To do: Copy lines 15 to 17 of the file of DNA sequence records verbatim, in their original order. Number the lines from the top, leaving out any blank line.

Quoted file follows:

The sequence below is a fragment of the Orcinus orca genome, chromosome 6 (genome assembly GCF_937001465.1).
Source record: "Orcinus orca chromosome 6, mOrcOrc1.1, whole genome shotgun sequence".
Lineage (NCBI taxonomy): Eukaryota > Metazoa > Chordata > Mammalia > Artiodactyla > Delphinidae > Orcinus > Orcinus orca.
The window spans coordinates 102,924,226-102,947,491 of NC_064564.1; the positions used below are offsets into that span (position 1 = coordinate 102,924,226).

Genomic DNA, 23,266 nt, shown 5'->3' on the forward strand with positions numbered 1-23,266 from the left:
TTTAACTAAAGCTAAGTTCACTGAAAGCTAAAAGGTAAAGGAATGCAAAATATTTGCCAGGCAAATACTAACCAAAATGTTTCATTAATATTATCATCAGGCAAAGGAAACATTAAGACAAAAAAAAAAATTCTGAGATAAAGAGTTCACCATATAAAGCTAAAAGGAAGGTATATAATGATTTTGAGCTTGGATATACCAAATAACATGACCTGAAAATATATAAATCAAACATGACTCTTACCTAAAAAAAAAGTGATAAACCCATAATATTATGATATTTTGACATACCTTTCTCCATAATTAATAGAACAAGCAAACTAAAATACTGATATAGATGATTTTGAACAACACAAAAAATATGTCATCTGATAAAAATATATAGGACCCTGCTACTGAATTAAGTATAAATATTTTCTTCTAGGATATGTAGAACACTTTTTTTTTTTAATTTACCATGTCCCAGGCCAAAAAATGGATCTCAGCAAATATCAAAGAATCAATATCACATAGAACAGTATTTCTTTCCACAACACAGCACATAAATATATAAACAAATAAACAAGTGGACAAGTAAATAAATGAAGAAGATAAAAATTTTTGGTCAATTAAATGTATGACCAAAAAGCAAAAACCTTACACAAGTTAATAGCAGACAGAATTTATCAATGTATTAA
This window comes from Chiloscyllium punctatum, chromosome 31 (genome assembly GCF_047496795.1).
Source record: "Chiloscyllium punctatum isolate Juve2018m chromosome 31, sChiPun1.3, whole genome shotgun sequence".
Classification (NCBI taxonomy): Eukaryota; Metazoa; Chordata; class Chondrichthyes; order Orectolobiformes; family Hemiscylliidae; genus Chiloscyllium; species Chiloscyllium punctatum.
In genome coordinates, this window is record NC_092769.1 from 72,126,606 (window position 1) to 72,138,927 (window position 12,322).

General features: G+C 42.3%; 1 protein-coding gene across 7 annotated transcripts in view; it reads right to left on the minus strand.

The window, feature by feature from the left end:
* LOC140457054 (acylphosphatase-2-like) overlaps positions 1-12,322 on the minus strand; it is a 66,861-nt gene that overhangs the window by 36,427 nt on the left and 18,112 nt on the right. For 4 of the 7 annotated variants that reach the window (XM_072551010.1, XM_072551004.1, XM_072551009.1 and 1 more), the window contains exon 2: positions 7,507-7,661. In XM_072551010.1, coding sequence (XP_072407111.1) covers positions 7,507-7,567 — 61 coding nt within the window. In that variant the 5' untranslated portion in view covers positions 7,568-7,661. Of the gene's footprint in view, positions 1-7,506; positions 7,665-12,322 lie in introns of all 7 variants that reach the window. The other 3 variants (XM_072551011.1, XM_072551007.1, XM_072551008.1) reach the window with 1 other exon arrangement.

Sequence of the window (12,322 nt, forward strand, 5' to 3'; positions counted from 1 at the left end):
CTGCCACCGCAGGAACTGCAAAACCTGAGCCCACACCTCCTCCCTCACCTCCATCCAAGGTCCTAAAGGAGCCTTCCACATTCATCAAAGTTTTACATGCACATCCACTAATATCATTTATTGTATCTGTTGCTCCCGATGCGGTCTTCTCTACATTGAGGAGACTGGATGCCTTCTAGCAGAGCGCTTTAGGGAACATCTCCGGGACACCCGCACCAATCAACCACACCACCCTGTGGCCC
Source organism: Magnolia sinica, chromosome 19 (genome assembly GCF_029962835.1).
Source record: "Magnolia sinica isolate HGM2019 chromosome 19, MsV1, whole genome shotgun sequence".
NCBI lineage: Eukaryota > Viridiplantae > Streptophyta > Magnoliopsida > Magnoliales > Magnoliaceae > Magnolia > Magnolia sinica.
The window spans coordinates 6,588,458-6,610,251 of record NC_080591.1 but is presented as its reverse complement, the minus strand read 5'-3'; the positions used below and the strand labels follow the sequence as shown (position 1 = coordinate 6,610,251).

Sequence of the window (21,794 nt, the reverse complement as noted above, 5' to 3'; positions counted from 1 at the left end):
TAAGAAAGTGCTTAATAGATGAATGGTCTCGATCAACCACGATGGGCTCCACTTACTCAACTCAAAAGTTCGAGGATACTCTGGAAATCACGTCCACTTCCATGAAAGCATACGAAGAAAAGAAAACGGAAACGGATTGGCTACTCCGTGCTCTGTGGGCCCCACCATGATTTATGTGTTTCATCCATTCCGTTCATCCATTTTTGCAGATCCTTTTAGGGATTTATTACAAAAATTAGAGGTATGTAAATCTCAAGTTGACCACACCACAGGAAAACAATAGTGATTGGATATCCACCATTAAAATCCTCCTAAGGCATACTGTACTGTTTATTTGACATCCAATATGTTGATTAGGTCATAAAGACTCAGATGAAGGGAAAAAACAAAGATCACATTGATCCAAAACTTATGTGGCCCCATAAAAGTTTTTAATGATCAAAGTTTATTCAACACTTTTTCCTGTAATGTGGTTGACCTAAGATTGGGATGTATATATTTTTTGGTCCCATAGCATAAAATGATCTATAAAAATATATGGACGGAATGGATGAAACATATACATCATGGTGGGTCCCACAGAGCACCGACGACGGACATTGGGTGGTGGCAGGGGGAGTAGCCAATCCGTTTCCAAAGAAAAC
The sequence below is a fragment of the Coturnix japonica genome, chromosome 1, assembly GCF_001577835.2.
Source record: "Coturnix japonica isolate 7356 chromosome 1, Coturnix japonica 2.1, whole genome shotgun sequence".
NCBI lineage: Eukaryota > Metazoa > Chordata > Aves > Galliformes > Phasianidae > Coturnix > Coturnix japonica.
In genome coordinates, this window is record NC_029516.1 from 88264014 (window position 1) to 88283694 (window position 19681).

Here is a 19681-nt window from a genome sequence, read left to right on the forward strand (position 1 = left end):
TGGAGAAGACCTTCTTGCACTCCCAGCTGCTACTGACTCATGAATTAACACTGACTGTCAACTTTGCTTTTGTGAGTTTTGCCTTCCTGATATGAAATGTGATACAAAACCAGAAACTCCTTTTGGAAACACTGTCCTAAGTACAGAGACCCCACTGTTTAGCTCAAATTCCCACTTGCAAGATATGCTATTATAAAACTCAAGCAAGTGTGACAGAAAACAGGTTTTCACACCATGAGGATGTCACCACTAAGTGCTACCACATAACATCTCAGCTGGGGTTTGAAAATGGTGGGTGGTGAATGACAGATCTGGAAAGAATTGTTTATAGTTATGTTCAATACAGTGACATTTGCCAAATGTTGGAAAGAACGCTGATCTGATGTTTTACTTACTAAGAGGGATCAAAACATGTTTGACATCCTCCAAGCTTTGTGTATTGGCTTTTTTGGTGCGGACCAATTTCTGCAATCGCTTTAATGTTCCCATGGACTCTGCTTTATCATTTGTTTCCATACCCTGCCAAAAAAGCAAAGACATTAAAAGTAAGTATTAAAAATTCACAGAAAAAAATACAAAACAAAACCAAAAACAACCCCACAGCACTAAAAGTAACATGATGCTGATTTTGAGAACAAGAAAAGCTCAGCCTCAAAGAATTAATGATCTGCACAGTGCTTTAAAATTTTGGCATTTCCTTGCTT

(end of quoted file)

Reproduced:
CTGCCACCGCAGGAACTGCAAAACCTGAGCCCACACCTCCTCCCTCACCTCCATCCAAGGTCCTAAAGGAGCCTTCCACATTCATCAAAGTTTTACATGCACATCCACTAATATCATTTATTGTATCTGTTGCTCCCGATGCGGTCTTCTCTACATTGAGGAGACTGGATGCCTTCTAGCAGAGCGCTTTAGGGAACATCTCCGGGACACCCGCACCAATCAACCACACCACCCTGTGGCCC
Source organism: Magnolia sinica, chromosome 19 (genome assembly GCF_029962835.1).
Source record: "Magnolia sinica isolate HGM2019 chromosome 19, MsV1, whole genome shotgun sequence".